Revising national emissions reduction plans (para 29) – continues to request Parties to revisit and strengthen the 2030 targets in their nationally determined contributions as necessary to align with the Paris Agreement temperature goal by the end of 2022, taking into account different national circumstances.

DrillOrDrop’s reporting from COP26 was made possible by donations from individual readers

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3 replies »

  1. Yet again,Ruth, thanks. You’ve proved a main source of up-to-date information. What would we do without DorD?
    A mixed result to the conference of course. As far as the UK is concerned the criterion of success might prove to be whether we have the backbone to say ‘No!’ to new coal mines, oil fields or gas wells. The industry will try hard to impose these now given the lacunae in the final document. An undoubted plus, amidst very few, is that in one year’s time we and the rest of the world will have to demonstrate real progress towards limiting to 1.5C, not just in new pledges but in what we have achieved by then, together.
    For me, the big negative is that the global North, the industrialised nations, have still to hold up their hands and say to the global South, “Yes, we are where we are in terms of development because we have kept you where you are. We owe our progress and in many cases our existence to you. We therefore take on responsibility for enabling you to do what must be done as well as the costs thereof, cancelling those debts we have burdened you with, shouldering with you the task of holding temperature rise to 1.5C.” A big negative which was of course foreseeable now that our moral compass is that of the ff industry or other industries which have exploited them.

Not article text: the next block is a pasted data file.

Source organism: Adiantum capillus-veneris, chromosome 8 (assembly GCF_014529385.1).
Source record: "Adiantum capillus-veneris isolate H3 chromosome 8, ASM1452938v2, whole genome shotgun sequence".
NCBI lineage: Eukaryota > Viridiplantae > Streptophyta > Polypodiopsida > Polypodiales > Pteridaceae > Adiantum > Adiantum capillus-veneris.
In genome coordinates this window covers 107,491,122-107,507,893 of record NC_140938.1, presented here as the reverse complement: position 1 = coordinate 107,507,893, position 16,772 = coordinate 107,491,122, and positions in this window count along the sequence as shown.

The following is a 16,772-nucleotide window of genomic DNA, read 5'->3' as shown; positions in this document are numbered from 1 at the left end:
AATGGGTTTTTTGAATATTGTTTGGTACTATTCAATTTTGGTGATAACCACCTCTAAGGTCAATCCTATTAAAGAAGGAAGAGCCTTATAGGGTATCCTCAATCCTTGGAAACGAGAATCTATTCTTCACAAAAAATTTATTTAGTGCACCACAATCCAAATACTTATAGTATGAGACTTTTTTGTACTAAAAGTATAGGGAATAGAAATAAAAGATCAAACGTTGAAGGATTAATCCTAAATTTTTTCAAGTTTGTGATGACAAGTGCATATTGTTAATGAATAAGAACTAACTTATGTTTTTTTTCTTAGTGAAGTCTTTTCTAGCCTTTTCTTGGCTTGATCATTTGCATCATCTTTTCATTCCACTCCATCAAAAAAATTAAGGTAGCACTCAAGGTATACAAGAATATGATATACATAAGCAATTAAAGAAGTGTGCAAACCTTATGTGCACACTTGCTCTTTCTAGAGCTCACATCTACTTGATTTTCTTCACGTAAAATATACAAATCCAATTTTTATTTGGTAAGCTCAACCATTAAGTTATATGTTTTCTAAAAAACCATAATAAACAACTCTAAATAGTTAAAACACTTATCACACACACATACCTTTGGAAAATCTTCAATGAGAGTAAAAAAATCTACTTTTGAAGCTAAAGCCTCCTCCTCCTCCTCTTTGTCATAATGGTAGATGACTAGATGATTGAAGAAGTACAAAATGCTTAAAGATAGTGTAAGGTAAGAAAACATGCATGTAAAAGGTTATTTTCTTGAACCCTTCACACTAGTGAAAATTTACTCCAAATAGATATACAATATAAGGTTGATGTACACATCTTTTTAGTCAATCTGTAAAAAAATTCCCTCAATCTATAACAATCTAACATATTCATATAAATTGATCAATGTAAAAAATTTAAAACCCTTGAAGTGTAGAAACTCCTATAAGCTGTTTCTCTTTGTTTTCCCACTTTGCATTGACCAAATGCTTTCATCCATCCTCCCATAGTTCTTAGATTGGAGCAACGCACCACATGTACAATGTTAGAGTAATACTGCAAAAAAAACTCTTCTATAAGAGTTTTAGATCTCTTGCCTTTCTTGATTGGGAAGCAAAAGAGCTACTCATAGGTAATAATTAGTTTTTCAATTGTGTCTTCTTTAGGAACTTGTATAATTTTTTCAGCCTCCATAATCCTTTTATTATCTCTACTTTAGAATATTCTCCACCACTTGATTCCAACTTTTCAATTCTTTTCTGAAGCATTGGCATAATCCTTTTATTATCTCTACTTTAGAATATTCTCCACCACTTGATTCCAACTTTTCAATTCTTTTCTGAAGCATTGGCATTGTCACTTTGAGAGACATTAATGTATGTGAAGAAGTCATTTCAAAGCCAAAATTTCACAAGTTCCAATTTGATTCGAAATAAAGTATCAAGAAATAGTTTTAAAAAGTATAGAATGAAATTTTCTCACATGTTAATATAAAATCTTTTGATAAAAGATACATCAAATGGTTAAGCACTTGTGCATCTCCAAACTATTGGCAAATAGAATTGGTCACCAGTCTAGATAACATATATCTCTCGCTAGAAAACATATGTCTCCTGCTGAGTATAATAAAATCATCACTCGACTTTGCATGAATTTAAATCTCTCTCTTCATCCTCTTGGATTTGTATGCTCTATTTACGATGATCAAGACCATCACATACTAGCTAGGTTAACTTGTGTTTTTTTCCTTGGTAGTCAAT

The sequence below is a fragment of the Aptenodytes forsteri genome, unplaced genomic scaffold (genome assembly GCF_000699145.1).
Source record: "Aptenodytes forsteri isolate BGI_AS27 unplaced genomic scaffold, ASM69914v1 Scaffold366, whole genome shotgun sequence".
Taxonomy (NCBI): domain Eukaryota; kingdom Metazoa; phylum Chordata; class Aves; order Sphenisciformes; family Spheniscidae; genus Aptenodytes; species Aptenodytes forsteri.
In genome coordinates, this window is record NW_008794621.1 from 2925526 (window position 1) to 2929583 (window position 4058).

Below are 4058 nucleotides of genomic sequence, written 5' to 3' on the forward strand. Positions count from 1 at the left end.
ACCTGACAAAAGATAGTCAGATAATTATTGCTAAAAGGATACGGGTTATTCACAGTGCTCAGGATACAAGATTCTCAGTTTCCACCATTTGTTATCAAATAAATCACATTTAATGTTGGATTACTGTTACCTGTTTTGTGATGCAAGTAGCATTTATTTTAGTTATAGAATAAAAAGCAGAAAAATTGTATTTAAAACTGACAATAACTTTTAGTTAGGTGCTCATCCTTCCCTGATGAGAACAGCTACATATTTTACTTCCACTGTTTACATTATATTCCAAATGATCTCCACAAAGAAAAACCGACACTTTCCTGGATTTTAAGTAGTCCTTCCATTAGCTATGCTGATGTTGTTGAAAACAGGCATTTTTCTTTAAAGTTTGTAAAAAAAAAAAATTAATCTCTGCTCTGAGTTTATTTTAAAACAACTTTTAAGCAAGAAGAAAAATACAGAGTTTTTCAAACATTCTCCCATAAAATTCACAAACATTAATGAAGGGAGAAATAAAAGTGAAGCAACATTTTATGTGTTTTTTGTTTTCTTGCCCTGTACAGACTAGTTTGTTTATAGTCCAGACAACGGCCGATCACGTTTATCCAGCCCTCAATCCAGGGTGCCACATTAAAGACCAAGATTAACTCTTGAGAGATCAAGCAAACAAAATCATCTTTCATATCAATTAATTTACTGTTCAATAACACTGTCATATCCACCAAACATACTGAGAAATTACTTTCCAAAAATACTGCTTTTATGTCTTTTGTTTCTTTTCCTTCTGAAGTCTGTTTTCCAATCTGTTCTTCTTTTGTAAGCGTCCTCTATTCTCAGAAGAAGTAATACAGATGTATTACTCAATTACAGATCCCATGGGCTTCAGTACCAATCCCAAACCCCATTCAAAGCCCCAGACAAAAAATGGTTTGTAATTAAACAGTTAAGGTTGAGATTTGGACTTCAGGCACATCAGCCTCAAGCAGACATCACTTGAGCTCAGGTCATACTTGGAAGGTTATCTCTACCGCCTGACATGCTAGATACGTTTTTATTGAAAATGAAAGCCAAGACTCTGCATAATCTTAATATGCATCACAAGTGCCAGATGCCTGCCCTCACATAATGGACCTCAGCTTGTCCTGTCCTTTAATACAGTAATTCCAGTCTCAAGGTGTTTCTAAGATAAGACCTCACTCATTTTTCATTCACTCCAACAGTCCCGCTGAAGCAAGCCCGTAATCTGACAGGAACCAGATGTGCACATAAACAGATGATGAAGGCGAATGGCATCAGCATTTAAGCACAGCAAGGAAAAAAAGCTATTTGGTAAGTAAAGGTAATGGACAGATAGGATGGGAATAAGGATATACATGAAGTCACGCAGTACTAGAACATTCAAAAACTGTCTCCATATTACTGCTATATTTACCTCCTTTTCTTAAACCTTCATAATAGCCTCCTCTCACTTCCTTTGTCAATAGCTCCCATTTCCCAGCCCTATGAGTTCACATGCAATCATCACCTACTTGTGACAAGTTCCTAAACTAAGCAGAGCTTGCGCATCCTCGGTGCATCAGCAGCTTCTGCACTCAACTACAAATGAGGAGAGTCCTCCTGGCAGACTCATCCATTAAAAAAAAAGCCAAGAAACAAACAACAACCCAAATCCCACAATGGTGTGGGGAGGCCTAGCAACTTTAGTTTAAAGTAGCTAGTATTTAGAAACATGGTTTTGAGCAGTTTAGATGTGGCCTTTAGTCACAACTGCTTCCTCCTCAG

Another positive to my mind is the integrity and nobility of Alok Sharma, a leader I had seriously misjudged, a giant amongst his Party confrères.

  2. Well, maybe the biggest positive is that judgement amongst some is so swift and so inaccurate, and that events then show that.

    Now for the reality-the cost of living.

    It will rapidly become obvious that the someone else is a mythical beast, and it is everyone who will pay (not Governments)-quite a lot-to enjoy what has been decided. At the very least, that nasty green washing fossil fuel industry will be expected to put their hands in their pockets to avoid all those someone elses coughing up more. They will, if the encouragement is there. They won’t if it is not.